Cornwall, Ecology, Urban environment

Seals on the Balance of Nature.

Seals are doing well around the United Kingdom since we stopped persecuting them, like these common seals seen earlier this year on a beach in Cornwall near to my daughter’s home. The common or harbour seals are smaller than the grey seals and, I think, look cuddlier although don’t get too close! Their faces are concave, more dog shaped than the grey seal below.

Grey seals are larger, often darker, greyer and with a more aquiline profile to their muzzles and their eyes are set further back. The greys tend to lie close together in groups when hauled up on the beach.

Here is a mixed group, some lying like bananas to keep their extremities out of the surf as the tide comes in. You’ll often see them doing this perched on a rock as the tide comes up to eventually lift them off and remind them that it is time to go and hunt.

As their numbers increase their distribution is becoming wider. My other daughter took this photo in Peterborough, 40 miles inland.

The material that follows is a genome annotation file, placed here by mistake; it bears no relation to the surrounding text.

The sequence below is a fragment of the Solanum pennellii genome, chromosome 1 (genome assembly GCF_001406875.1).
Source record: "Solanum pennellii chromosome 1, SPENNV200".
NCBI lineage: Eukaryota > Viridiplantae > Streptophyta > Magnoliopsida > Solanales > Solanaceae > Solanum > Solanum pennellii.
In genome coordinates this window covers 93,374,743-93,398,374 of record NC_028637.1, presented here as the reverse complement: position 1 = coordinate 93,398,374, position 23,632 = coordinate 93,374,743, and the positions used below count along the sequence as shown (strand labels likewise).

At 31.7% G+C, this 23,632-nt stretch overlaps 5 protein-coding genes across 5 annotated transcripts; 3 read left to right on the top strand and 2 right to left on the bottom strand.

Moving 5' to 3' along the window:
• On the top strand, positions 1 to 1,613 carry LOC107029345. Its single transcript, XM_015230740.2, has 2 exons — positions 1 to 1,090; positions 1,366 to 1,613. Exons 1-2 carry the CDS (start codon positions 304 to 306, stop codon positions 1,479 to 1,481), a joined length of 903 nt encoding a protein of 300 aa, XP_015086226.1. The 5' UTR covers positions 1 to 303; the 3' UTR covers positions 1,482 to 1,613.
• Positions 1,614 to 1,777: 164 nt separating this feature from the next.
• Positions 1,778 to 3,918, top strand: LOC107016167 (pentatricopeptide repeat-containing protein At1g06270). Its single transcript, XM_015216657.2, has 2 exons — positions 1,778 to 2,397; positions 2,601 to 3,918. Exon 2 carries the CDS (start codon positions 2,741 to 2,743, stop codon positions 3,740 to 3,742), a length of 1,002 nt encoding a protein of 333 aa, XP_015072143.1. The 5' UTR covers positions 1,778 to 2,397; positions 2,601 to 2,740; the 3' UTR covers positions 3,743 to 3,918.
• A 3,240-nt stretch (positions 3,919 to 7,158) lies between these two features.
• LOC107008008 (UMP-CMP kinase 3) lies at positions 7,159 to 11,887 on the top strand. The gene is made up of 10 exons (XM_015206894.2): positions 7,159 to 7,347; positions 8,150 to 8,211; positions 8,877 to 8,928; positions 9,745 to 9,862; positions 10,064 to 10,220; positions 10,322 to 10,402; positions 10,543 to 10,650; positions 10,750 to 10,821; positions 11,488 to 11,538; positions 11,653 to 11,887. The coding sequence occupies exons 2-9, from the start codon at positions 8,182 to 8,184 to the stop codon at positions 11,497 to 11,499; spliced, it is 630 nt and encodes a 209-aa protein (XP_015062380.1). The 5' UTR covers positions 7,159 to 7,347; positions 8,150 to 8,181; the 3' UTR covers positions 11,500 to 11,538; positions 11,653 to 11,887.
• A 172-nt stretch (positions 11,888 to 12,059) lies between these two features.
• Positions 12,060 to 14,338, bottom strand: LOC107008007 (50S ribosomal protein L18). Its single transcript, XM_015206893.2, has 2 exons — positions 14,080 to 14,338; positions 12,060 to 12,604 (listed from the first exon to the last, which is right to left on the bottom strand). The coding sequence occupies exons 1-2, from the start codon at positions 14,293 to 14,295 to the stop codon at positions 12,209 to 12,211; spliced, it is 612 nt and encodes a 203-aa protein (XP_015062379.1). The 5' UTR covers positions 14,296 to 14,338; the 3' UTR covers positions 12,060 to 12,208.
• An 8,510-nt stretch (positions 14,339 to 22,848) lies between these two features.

Two common seals by the lock on the River Nene in Peterborough. Man is no longer the top predator of seals here, but killer whales keep down their numbers in Scotland and hunt them in shallow water, and the inlets of sea lochs, David Attenborough said so — will they eventually follow them down the coast and up the Nene? That will give us something other than sewage to worry about when we do our wild swimming and canoeing!

Urban environment

Follow the Music Man

in time to the throb of his African rhythm.  He’s tall and lean, stylishly frayed, fist bumping the man in the sleeping bag propped against the wall by the old cinema and the girl sitting cross legged on the pavement – but on he swerves, swinging – things to do – people to see.  He looks ahead but sees all around. The large plastic bag, for-life, slung over his shoulder matches his trainers.  The rest of him is swathed in black and he rocks… Side to side he rolls to the beat. 

Past the logjam of bins, suddenly he’s gone – slipped down the alleyway behind the restaurants. 

This town is changing quicker than I can keep up — a grown up female of ample proportions holds forth through the plastic hole at the post office, hair jet black and dyed, held back by an Alice band sporting kitten ears on which the queue behind her fix their impatient attention.  At the other till the woman with a tattooed face tries to answer unanswerable and unconnected questions from a customer who must have ADHD.  Outside a striding woman screams obscenely into her phone to the accompaniment of a placatory man, conveniently on speaker, but to no avail. I open the door to the chemist for an elderly couple to dash in with their buggy, taking their grandchild out of this uncertain world – we sigh.  I browse £400 tooth brushes – one has Bluetooth – I wonder why.